Outline of presentation • Data Management • Compare database • Versus spreadsheets, word processor docs, … • Relational Databases • Parts & Terms • tables, forms, queries, reports (we’ll skip reports) • fields, records, keys • Relationships • Linking Tables
1 1 2 2 3 3 Mature Forest A B 1 2 1 2 3 3 A Old Growth C 1 2 3 B 1 1 1 2 2 2 3 3 3 B C A 1 2 3 Clear Cut C
Data Management Issues • Organization! • Data Entry (error-prone process) • Quality Control – Quality Assurance • Metadata (possible data values, how collected, etc.) • Tracking specimens, samples • Data retrieval
Spreadsheet vs. Relational Databases • Relational Database • Data entry • Data storage • Data retrieval • Spreadsheet • Manipulating Data (eg. Pivot tables) • Summarizing & Presenting Data (eg. graphing) • (Formatting data for statistics programs)
Embedded Information Spreadsheets = “flat files” Databases = “multi-dimensional”
It is possible to sort and filter records in the spreadsheet (look under DATA in the menu bar). Filtering temporarily removes all unwanted records from view. This is also possible in a database, with some more sophisticated options available.
It is very easy to copy cells or entire rows of data in spreadsheets, but more difficult in databases (one of the few advantages of spreadsheets over databases). However, if one needs to copy-down a lot of data, then the database is not well “normalized” (discussed later).
It is easy to search for and replace words in spreadsheets. This is also possible in databases, but with more sophisticated search and replace options.
The “auto-fill” option in a spreadsheet completes a word it recognizes from entries immediately above the current one. In databases one can use a “lookup table” (discussed later) for a full list of values (eg. names), which might not yet appear in the data set.
Word processor files are the least capable of filtering, finding & replacing, and assisting data entry compared with spread sheets and databases.
Although with proper formatting a word processor document can look like a spreadsheet or database table, one cannot manipulate the rows and columns in the same way.
Archiving Data • As an aside, the best form to archive data in is tab delimited (.txt) or comma separated values (.csv) text files • Although programs and formats come and go, all database, spreadsheet, and word processor programs know how to handle .txt and .csv files
Comparing databases, spreadsheets, and documents 1 Auto complete is done in very different ways 2 Not linking in a true relational sense, except through a database 3 Properly set up (normalized) data can be back-filled
Tabulations • Matrix-style synopsis of data • “crosstab query” in MS Access • “pivot table” in MS Excel
Relational Databases • Four major components • Tables – these are where ALL data reside • Queries – select subsets of data (retrieve data) • Forms – “windows” into data tables (views of data) • Reports – summaries of data (formatted synopses)
Tables All data in relational databases reside in tables. Queries, forms, and reports are just convenient ways of looking at the data in the tables. As we shall soon see, the sizes and types of data that can be entered into a table can be regulated for better efficiency and error-proofing. And two or more tables that have a field in common can be linked to draw information from all related tables.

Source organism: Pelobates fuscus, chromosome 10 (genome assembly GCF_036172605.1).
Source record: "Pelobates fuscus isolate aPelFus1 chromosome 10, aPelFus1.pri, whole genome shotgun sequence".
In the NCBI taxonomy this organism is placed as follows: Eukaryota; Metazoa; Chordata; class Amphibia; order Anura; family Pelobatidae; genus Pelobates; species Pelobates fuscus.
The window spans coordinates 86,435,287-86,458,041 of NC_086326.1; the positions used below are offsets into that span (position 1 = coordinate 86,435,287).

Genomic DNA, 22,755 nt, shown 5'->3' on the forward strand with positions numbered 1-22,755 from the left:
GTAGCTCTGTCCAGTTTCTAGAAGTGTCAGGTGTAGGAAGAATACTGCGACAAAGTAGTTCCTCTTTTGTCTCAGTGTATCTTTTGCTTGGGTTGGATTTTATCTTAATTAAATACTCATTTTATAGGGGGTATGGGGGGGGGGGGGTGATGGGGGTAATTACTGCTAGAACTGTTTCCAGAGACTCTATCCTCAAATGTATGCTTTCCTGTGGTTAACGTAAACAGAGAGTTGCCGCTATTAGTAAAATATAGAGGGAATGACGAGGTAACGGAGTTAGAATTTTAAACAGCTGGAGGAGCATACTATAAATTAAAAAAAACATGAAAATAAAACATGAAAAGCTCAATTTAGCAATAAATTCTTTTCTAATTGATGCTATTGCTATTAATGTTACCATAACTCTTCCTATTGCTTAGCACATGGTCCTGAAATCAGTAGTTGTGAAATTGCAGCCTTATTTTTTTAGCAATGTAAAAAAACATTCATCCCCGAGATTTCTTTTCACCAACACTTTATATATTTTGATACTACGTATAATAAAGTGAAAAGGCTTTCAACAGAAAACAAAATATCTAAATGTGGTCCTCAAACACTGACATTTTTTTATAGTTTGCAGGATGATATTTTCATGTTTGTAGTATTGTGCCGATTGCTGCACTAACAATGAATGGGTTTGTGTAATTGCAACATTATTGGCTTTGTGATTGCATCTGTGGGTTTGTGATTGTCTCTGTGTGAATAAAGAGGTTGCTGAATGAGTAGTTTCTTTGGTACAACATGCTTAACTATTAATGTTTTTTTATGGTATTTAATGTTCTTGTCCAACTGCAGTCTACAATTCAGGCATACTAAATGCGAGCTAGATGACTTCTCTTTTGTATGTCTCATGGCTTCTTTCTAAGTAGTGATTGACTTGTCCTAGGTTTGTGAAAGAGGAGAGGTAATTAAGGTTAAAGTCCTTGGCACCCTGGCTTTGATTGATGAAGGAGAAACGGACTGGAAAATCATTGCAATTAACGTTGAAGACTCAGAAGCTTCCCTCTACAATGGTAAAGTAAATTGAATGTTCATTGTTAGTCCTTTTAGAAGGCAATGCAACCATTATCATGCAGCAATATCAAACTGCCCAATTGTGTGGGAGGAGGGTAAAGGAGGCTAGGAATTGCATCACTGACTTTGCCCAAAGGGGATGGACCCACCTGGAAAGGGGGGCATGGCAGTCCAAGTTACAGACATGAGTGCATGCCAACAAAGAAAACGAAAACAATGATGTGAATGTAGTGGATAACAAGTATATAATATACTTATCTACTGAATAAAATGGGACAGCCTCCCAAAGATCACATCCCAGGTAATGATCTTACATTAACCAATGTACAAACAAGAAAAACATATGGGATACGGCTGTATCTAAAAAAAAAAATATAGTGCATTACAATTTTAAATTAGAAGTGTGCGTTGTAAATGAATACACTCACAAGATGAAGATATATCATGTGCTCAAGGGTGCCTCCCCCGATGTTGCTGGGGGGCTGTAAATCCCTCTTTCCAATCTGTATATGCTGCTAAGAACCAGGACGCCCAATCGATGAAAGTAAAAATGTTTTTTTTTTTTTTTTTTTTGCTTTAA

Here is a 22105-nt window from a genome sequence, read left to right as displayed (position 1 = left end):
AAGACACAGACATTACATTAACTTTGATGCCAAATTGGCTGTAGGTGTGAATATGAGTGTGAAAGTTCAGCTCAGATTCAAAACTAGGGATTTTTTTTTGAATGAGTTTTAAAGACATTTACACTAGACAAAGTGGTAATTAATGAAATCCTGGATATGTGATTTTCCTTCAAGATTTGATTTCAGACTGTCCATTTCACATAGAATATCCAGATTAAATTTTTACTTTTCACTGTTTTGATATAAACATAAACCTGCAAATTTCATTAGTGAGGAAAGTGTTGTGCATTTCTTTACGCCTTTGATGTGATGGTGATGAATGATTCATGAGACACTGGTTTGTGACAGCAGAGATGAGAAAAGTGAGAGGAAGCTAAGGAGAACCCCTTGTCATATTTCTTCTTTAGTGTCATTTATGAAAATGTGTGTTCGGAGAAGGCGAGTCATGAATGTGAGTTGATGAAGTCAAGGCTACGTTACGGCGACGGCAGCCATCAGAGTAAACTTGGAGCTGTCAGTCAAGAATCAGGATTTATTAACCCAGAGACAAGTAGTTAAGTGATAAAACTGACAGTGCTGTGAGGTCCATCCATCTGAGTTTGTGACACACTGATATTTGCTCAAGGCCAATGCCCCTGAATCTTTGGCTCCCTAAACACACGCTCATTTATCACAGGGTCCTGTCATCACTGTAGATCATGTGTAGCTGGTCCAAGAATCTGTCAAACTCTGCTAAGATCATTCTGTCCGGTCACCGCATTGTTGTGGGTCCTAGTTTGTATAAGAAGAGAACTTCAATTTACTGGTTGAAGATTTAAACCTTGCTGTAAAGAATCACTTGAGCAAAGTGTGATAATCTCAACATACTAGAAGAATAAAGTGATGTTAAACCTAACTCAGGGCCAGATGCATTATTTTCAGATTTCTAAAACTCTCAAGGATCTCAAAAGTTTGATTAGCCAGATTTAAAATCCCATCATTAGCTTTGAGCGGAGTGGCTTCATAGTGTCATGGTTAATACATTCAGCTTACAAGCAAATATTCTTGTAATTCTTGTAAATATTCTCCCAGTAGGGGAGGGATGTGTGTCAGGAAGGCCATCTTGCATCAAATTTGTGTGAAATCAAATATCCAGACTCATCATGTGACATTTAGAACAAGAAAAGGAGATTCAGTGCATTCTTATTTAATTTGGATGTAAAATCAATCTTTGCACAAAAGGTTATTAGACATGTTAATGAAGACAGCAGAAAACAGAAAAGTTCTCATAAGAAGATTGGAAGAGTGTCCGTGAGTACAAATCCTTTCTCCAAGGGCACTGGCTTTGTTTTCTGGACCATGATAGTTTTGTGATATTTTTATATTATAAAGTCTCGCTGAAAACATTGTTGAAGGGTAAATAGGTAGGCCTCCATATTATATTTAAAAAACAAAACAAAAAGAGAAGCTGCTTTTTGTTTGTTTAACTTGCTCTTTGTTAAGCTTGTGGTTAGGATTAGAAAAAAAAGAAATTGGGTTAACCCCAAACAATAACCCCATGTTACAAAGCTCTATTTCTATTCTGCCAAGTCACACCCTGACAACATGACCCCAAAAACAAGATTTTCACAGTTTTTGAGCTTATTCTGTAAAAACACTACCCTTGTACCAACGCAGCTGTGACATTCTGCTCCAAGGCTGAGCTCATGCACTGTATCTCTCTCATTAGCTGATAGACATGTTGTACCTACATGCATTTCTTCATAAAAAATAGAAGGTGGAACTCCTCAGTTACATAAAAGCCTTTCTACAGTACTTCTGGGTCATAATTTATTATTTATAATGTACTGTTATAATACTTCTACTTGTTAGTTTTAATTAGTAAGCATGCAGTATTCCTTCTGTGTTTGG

Some terminology: Each square is a “cell” of data
Another way to enter design view is to click on the table name once (so that it is highlighted), then click on the design view icon. Or right-click the table name and choose design view.
The DESIGN VIEW of a table is where one dictates the type and range of data that can be entered into each field. This can include formatting (such as capitalization), default values, and valid/non-valid entries.
“Lookup” is used to create a list of possible values that a field can take. This example uses a list of values in the field’s properties settings (in DESIGN VIEW). In DATA VIEW the field will have a drop down list of values (“Combo Box”). The full value will be filled in when the first letter is typed.
In this example the “lookup” is set to the list of species codes in the table “Species”
Miscellaneous • New records are always added at the end of the table (many people find this annoying) • “Esc” once to undo current typing • “Esc” twice to undo the whole record • Changes are saved when you move off the cell • No need to save the data in a database after any changes (formatting changes must be saved)
Linking Tables • Fields common b/w two or more tables can link • Keyed fields prevent duplicate entries • Keyed fields determine relationships b/w tables • Linked tables can reduce data entry and storage needs (using an idea called data normalization)
Keys and relationships • A keyed field is one that does not allow repeated values. • For example, if the field “Code Name” is keyed in a table, then the user would not be allowed to enter the same Code Name more than once (an error, “key violation” would appear). In this way, one constructs a list of unique values (eg. Code Names).
One-to-many relationship Because each Species Code is unique in the “keyed” Species table, and can be repeated many times in the Collections table, a “one-to-many” relationship is created between the two (indicated by the “1” and infinity). Referential integrity means that a Species Code cannot be entered into the Collections table if it is not in the Species table. Cascade Update allows one to change the species code once and propagate that change through Collections table. Cascade Delete deletes that species code in all tables that are connected. Use this feature cautiously. This is the “relationships view” of the database that allows the user to define which tables are linked and how. Keyed fields are in bold.